This lifestyle image was taken for one of our regular clients in the safe and sure knowledge that it will be used by them, and only them.
Matt’s natural approach and ease of manner make him the perfect choice for clients looking for a London corporate portrait photographer to shoot their board or management team in a natural way. Professional models make their living by looking natural in front of a camera, but when it comes to photographing ‘real’ people, keeping it natural can be very difficult, and capturing emotion and personality even harder.
Boardroom photography and business portraits are just as important to a business as the shots used for glossy ad campaigns. Corporate portraits are the soul of a company and Matt’s ability to capture emotion and personality through the lens guarantees creative and natural images every time.
“Don’t rush.” Matt says. “Have a chat and maybe a quick cuppa with your subject if time allows. Show an interest and find out a little about the person you’re about to photograph because the more at ease they feel, the easier it will be to get a relaxed and natural image”.
Good corporate portraits form the backbone of a company’s image library and can be used again and again across countless pieces of marketing collateral, thus removing the need to repeatedly pay for expensive (and often very unnatural looking) library images that are charged for on a per use basis. Using images of your own team is also far preferable to a nameless model who could easily pop up in a brochure produced by your competitors. Don’t be fooled by the seemingly low initial cost of a library image. If you then decide to use that image on several pieces of collateral, you could end up paying far more than the day rate of a corporate photographer who could produce multiple images that can be used repeatedly, and all for the same price.Watch now: Free Essays Online
Being tasked to produce a corporate video for the first time can be daunting. And even if you have experience, there’s still an awful lot to think about beforehand. Time is money in the world of corporate videography so the more prepared you can be, the more likely you are to keep to your budget. Turning up on the day and hoping that your HR Director can ad lib convincingly is definitely not the way to go!
At Matt Wain Photography, we’re experienced in commercial video production, and very aware of the pitfalls that inexperience can lead to. That’s why, whenever we are in initial discussions about producing a creative and targetted corporate video, we offer clients our video production check list to help with their preparation.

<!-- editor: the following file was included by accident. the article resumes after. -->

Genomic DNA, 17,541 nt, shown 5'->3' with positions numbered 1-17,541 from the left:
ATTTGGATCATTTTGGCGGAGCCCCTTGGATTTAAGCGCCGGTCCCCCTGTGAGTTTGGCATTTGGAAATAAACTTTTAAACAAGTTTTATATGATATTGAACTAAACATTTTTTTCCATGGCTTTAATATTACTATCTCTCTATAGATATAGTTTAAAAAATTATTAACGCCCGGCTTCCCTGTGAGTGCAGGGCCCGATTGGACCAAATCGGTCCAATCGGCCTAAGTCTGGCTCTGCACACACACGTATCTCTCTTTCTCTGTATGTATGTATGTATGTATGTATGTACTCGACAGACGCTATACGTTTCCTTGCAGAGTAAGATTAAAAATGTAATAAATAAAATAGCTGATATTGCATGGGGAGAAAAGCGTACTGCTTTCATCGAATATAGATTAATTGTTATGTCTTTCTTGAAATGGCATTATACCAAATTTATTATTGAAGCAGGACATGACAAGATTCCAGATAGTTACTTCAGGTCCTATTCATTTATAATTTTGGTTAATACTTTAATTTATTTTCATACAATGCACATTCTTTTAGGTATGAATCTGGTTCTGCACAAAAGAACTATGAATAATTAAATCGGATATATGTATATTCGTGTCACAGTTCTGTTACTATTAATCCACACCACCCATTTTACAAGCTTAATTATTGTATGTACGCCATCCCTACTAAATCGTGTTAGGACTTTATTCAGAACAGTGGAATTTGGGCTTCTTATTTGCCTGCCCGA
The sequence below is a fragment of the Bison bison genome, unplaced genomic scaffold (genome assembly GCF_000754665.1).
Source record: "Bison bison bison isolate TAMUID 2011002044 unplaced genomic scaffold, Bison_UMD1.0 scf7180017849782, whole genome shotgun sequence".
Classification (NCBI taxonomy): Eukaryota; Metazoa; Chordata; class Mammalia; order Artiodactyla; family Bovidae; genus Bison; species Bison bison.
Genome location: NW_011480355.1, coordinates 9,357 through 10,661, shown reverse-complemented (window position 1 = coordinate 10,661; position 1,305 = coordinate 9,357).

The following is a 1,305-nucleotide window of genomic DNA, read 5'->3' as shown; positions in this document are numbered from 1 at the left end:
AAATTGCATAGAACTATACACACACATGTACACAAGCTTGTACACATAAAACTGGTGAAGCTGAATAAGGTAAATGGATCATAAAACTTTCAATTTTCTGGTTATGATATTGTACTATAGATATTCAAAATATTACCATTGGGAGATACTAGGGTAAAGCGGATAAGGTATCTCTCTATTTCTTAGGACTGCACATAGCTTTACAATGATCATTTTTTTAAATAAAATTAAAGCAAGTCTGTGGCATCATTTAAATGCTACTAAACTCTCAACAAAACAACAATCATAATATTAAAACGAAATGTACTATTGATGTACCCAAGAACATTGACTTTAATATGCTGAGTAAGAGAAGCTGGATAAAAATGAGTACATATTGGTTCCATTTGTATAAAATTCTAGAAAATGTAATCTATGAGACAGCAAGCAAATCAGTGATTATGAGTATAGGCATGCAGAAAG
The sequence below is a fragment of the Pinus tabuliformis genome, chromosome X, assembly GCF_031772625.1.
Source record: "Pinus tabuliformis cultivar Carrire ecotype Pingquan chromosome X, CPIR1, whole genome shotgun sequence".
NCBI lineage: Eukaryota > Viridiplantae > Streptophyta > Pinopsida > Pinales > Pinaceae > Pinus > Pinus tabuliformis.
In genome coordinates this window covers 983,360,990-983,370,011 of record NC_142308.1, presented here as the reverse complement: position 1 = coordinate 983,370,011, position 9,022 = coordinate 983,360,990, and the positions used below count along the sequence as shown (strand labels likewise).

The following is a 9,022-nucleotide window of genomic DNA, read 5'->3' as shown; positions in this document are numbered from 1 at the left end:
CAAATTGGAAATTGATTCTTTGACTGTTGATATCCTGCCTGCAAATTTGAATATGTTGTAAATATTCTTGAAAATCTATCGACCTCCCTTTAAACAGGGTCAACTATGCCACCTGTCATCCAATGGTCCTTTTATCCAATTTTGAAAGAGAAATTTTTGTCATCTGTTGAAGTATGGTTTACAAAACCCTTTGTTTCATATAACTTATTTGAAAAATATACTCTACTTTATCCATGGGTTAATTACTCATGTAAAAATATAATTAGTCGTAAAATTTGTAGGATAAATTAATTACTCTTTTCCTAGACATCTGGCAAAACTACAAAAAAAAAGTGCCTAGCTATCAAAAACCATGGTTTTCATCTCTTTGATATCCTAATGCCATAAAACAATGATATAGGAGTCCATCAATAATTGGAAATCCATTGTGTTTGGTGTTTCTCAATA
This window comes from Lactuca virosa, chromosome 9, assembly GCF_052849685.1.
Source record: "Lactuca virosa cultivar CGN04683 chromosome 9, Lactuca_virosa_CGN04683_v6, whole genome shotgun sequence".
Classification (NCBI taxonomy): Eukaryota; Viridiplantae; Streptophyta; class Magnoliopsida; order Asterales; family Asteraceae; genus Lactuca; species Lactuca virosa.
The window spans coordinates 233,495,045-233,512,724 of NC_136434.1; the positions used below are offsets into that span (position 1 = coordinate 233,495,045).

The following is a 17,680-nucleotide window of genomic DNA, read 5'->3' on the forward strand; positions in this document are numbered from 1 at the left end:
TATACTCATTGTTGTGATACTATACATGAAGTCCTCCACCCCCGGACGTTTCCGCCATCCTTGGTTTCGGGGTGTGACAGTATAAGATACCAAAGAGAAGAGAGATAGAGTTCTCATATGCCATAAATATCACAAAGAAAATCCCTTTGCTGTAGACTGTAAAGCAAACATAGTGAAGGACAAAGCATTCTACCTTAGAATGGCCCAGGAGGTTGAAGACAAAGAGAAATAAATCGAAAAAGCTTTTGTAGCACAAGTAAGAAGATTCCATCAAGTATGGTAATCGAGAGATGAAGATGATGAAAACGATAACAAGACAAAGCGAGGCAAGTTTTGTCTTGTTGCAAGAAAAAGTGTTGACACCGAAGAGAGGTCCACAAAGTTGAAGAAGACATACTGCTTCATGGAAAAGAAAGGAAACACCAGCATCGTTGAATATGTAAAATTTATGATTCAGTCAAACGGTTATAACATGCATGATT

This checklist starts with Pre Production where the shoot objectives, storyline, audience and controlling idea are all thrashed out. Nailing down the budget, deciding if you want to include Case Studies or a Partner are all key decisions to make at this stage.
Once you’ve finalised the outline of the project, you can move onto logistics. How long do you need? Will the shoot be weather dependent? Is there access at the chosen location and do you need permission to be there? If you don’t get the logistics right, the whole project could come to a grinding halt – and you could end up looking a bit daft.
Including interviews in your corporate video can be very reinforcing, but come with a host of additional considerations. For example, does the interviewee speak fluent English? Do they have time constraints? Even the most experienced speaker can be intimidated by lights and a camera so perhaps an auto cue would be a good idea? It’s vital to ensure the script is finalised ahead of the shoot day as making changes on the day can take time… and therefore cost money.
I could go on and on with tips and considerations about the Pre-Production process but I think you get the idea!
Of course, when the day of shooting finally arrives, be prepared to be present to review footage, make decisions and liaise with stakeholders.
During the Post-Production editing phase decisions about graphics, logos, effects, music etc are equally important and should be well considered and not rushed.
At Matt Wain Photography, we will go the extra mile to ensure that the end result is the slick, professional and targeted corporate video you envisaged in your initial brief.
Do get in touch to discuss any projects you might have.